[vi] Richman, E. L., P. R. Carroll, and J. M. Chan. "Vegetable and Fruit Intake after Diagnosis and Risk of Prostate Cancer Progression." Int J Cancer 131, no. 1 (Jul 1 2012): 201-10.

[vii] Wu, Q. J., Y. Yang, E. Vogtmann, J. Wang, L. H. Han, H. L. Li, and Y. B. Xiang. "Cruciferous Vegetables Intake and the Risk of Colorectal Cancer: A Meta-Analysis of Observational Studies." Ann Oncol 24, no. 4 (Apr 2013): 1079-87.

[viii] Liu, B., Q. Mao, M. Cao, and L. Xie. "Cruciferous Vegetables Intake and Risk of Prostate Cancer: A Meta-Analysis." Int J Urol 19, no. 2 (Feb 2012): 134-41.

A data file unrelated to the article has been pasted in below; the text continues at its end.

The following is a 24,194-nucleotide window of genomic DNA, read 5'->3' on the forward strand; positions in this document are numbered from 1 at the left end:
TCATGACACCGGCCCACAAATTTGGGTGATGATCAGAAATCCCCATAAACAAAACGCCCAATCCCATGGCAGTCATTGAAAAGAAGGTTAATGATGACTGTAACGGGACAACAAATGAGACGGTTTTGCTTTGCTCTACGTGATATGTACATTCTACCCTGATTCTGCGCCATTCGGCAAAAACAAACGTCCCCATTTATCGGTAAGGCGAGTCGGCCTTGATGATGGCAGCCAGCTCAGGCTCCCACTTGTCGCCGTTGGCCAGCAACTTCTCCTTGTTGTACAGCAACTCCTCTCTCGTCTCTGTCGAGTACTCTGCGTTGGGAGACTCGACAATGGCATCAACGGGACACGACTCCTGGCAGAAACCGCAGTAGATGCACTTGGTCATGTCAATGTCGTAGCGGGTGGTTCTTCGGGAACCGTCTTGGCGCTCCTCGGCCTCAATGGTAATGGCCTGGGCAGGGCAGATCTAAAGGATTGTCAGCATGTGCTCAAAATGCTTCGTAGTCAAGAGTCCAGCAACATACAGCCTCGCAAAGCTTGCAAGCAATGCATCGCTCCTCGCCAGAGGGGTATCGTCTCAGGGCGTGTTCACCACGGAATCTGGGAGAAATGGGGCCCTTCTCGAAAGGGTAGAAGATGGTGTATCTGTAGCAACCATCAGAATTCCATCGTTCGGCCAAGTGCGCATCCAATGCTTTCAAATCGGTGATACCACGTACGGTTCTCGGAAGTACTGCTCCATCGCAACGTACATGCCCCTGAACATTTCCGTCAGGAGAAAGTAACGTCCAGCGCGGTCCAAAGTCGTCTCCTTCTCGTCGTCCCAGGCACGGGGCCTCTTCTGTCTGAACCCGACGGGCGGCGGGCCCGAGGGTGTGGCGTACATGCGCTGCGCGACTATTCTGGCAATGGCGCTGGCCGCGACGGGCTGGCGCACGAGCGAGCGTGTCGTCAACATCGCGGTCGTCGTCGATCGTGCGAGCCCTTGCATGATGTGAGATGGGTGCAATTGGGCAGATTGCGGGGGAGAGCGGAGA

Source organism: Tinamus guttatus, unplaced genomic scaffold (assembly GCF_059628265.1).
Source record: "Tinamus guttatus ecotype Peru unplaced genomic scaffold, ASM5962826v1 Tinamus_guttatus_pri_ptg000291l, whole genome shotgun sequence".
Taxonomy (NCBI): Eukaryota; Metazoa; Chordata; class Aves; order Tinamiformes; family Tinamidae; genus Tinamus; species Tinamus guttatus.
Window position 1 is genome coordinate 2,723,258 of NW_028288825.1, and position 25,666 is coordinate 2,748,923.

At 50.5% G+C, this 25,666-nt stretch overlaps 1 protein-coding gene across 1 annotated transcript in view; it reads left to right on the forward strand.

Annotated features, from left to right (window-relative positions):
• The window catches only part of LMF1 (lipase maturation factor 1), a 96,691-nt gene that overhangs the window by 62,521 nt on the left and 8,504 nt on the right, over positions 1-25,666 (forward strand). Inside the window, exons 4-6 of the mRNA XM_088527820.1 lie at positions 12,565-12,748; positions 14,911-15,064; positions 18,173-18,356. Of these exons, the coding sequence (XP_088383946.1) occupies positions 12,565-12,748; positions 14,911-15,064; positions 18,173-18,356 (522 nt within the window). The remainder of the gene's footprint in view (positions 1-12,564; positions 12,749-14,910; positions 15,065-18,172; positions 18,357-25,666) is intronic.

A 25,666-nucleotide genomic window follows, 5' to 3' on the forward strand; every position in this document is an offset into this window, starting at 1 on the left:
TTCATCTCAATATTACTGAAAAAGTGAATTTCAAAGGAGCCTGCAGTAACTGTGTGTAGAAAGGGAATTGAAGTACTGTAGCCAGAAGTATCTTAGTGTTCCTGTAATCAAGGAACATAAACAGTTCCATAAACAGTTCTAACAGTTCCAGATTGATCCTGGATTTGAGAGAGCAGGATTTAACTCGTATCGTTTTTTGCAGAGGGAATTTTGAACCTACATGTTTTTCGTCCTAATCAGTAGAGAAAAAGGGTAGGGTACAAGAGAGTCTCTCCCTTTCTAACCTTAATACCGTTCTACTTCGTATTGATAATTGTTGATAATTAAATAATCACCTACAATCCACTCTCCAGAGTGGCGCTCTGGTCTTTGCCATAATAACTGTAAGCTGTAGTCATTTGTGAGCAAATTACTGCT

[ix] Liu, X., and K. Lv. "Cruciferous Vegetables Intake Is Inversely Associated with Risk of Breast Cancer: A Meta-Analysis." Breast 22, no. 3 (Jun 2013): 309-13.

[ix] Armah, C. N., Traka, M.H., Dainty, J.R., Defernez, M., Astrid Janssens, Leung, W., Doleman,  J., Potter, J.F., and Mithen, R.F.  A diet rich in high glucoraphanin broccoli interacts with genotype to reduce discordance in plasma metabolite profiles through modulating mitochondrial disfunction, Am J Clin Nutr 2013 98: 712-722 doi: 10.3945/ajcn.113.065235

[x] Armah, C.N. et al A diet rich in high glucoraphanin broccoli reduces plasma LDL cholesterol: evidence from randomised controlled trials”, Molecular Nutrition and Food Research
DOI 10.1002/mnfr.201400863